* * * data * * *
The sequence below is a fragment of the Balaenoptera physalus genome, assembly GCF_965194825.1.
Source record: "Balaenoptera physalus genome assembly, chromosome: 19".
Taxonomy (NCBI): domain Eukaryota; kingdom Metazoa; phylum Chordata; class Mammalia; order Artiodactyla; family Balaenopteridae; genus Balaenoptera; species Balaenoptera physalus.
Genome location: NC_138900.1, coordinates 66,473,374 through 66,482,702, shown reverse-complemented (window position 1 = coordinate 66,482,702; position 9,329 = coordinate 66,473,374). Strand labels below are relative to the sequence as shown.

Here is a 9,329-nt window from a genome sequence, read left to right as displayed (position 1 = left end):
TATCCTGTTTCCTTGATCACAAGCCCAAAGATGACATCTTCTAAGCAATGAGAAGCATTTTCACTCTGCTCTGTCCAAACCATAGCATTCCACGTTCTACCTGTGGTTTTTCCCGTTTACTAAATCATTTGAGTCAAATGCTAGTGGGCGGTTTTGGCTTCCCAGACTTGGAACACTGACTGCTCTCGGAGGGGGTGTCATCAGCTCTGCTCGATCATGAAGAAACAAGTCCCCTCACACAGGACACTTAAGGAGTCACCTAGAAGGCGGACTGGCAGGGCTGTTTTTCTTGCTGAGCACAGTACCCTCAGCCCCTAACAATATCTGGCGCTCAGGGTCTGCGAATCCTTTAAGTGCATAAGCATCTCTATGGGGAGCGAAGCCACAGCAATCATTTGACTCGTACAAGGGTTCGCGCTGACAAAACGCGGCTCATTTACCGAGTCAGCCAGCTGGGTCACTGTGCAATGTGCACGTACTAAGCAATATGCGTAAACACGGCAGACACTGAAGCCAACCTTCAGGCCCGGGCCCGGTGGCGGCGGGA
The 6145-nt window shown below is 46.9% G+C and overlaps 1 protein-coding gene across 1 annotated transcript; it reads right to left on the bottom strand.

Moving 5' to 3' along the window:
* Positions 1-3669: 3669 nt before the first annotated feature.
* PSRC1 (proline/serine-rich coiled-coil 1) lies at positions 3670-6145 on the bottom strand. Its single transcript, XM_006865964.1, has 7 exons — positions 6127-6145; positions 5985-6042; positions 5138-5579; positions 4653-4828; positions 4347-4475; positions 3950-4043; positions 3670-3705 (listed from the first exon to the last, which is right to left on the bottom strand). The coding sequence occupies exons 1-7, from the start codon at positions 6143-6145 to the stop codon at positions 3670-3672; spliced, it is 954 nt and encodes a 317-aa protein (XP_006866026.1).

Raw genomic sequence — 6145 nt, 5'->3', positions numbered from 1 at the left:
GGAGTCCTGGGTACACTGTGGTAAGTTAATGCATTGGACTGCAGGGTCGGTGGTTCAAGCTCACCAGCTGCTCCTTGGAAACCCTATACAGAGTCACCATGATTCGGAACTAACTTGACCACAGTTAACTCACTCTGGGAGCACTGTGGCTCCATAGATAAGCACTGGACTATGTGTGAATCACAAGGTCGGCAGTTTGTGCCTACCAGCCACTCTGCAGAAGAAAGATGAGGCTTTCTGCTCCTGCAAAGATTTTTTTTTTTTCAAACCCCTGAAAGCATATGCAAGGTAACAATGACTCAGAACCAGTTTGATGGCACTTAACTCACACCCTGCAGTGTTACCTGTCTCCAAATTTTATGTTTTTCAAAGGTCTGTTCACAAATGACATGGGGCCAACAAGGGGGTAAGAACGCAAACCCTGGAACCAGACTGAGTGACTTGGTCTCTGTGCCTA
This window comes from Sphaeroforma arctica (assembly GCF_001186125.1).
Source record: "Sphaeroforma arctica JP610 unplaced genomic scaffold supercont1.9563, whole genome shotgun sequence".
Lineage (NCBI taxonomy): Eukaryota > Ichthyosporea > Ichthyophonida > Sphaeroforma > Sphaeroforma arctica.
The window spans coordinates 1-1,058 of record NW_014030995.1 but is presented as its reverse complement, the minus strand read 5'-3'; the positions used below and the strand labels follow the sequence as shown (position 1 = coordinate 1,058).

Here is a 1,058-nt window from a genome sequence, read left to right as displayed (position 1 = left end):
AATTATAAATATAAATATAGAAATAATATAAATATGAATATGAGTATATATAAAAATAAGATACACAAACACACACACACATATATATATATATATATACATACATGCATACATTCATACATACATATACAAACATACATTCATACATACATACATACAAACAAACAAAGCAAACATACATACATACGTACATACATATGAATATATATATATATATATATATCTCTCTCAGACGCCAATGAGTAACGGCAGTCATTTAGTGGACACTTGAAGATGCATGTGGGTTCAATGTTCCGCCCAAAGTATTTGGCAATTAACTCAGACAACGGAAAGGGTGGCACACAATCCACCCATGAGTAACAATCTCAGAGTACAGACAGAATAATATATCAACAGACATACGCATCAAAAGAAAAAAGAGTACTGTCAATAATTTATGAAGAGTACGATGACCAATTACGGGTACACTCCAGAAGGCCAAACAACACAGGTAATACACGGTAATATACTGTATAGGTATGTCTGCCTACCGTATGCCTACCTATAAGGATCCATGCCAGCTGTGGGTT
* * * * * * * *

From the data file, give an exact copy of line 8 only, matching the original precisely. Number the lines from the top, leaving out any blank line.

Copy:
Moving 5' to 3' along the window: